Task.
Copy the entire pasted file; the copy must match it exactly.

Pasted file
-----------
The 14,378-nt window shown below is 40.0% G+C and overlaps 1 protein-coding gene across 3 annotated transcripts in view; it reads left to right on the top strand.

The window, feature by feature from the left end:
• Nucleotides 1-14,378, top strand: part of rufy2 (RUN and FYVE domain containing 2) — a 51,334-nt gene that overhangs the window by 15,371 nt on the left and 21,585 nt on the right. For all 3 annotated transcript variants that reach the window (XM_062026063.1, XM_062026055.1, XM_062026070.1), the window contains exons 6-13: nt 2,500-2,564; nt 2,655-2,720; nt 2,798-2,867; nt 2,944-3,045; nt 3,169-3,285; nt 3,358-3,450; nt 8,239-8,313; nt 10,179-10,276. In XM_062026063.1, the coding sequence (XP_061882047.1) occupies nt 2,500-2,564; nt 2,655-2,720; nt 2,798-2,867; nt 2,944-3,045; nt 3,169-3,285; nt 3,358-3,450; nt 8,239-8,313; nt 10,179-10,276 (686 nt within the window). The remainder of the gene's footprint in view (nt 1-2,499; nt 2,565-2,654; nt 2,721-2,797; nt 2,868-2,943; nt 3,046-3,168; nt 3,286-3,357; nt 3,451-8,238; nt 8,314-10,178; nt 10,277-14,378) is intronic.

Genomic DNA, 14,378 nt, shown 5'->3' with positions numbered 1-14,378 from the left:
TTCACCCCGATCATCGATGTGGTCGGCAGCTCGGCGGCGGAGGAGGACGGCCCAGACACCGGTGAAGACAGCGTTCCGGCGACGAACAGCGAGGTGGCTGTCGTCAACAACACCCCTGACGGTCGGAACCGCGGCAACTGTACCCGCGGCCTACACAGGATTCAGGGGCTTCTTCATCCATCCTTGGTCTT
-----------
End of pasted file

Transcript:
The 14,378-nt window shown below is 40.0% G+C and overlaps 1 protein-coding gene across 3 annotated transcripts in view; it reads left to right on the top strand.

The window, feature by feature from the left end:
• Nucleotides 1-14,378, top strand: part of rufy2 (RUN and FYVE domain containing 2) — a 51,334-nt gene that overhangs the window by 15,371 nt on the left and 21,585 nt on the right. For all 3 annotated transcript variants that reach the window (XM_062026063.1, XM_062026055.1, XM_062026070.1), the window contains exons 6-13: nt 2,500-2,564; nt 2,655-2,720; nt 2,798-2,867; nt 2,944-3,045; nt 3,169-3,285; nt 3,358-3,450; nt 8,239-8,313; nt 10,179-10,276. In XM_062026063.1, the coding sequence (XP_061882047.1) occupies nt 2,500-2,564; nt 2,655-2,720; nt 2,798-2,867; nt 2,944-3,045; nt 3,169-3,285; nt 3,358-3,450; nt 8,239-8,313; nt 10,179-10,276 (686 nt within the window). The remainder of the gene's footprint in view (nt 1-2,499; nt 2,565-2,654; nt 2,721-2,797; nt 2,868-2,943; nt 3,046-3,168; nt 3,286-3,357; nt 3,451-8,238; nt 8,314-10,178; nt 10,277-14,378) is intronic.

Genomic DNA, 14,378 nt, shown 5'->3' with positions numbered 1-14,378 from the left:
TTCACCCCGATCATCGATGTGGTCGGCAGCTCGGCGGCGGAGGAGGACGGCCCAGACACCGGTGAAGACAGCGTTCCGGCGACGAACAGCGAGGTGGCTGTCGTCAACAACACCCCTGACGGTCGGAACCGCGGCAACTGTACCCGCGGCCTACACAGGATTCAGGGGCTTCTTCATCCATCCTTGGTCTT